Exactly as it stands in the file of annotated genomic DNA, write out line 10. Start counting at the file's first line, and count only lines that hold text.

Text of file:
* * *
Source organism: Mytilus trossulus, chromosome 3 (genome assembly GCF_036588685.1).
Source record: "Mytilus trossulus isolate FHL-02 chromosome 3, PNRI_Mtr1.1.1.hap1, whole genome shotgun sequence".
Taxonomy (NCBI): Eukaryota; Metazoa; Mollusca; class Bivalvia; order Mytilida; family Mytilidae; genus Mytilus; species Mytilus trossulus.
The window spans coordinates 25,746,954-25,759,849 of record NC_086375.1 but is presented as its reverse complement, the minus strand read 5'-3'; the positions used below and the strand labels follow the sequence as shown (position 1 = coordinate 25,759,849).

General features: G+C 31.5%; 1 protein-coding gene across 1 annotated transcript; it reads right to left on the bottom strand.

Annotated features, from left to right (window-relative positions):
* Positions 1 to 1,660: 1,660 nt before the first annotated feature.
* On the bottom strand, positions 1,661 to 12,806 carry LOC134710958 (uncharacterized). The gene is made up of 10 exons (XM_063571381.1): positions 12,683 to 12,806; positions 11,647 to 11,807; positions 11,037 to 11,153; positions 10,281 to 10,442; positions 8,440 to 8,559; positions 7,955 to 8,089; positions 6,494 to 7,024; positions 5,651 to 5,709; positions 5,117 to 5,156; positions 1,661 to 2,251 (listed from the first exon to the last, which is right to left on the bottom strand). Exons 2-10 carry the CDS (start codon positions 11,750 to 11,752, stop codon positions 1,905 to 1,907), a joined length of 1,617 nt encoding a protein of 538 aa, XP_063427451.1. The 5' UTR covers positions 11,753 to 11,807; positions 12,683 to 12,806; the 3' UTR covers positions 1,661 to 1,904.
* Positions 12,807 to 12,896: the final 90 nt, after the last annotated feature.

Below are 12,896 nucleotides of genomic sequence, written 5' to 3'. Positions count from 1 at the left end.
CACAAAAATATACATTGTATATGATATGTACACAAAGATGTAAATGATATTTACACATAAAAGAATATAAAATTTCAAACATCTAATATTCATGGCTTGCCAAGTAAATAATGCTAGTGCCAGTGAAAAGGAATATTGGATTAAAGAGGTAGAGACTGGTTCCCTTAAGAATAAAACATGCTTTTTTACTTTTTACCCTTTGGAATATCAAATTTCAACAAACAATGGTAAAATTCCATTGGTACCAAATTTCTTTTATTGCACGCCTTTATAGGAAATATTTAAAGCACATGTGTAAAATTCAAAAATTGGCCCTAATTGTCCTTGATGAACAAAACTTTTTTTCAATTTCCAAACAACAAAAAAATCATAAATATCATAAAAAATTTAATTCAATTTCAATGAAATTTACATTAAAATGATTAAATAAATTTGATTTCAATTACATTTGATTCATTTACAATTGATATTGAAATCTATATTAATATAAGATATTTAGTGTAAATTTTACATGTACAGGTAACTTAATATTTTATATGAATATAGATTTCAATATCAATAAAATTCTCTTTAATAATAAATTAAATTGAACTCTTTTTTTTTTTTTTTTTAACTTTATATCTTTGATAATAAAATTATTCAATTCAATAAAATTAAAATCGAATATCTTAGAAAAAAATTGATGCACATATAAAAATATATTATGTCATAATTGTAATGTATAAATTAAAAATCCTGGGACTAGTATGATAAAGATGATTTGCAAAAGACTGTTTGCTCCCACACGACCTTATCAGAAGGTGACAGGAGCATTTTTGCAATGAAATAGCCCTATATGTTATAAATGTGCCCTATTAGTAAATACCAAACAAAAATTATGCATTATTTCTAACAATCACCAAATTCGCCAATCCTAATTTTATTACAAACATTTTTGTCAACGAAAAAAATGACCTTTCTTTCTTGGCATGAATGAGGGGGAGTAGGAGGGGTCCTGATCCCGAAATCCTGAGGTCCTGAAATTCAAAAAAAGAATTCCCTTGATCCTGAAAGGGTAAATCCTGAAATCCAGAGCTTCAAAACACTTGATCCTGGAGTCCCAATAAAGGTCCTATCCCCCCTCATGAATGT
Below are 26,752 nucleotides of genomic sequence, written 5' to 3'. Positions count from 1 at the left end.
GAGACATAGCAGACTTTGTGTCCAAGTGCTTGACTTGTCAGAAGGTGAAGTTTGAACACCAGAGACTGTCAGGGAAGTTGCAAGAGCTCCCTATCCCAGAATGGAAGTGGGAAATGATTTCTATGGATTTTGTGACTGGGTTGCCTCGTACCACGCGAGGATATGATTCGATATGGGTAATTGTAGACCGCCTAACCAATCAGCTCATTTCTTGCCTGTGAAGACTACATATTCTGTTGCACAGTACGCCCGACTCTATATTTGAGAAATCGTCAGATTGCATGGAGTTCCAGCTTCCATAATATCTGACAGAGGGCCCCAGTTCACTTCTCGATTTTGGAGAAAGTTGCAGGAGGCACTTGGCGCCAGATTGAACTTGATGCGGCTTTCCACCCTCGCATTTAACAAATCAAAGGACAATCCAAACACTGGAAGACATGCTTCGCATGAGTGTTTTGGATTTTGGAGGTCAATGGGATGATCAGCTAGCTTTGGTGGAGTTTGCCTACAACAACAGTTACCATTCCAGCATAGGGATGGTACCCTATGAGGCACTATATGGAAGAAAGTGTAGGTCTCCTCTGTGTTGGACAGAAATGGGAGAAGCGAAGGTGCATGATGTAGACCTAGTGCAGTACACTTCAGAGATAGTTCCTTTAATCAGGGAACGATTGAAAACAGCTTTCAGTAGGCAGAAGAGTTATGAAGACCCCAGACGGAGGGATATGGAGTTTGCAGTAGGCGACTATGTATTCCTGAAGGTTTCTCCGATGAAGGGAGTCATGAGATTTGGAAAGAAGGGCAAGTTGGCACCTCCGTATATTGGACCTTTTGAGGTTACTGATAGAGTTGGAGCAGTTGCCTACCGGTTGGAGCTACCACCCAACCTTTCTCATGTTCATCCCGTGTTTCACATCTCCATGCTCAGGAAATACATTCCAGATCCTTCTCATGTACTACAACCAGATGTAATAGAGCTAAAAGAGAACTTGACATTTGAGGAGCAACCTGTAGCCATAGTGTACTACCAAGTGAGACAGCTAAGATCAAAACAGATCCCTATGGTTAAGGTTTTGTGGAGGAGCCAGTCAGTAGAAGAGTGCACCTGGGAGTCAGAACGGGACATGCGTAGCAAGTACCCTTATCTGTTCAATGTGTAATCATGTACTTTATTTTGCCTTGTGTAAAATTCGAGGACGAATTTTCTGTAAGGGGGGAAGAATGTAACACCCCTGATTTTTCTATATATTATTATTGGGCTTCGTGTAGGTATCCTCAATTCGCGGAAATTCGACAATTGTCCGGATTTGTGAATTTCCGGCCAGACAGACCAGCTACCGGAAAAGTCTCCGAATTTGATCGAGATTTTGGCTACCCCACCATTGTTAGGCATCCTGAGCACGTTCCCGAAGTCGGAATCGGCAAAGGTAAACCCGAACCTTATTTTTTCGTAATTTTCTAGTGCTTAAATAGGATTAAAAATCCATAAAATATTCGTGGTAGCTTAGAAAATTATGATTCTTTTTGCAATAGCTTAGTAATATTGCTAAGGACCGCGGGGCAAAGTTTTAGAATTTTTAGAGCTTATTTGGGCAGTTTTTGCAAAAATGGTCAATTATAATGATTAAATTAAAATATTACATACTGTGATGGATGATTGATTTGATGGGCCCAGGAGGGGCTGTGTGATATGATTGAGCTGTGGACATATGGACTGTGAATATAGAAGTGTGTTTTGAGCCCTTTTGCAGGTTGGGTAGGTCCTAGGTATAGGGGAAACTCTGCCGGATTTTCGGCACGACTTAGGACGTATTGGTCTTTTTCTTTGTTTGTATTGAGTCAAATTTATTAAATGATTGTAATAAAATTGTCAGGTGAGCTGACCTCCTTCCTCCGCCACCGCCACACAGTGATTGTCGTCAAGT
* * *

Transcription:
Below are 12,896 nucleotides of genomic sequence, written 5' to 3'. Positions count from 1 at the left end.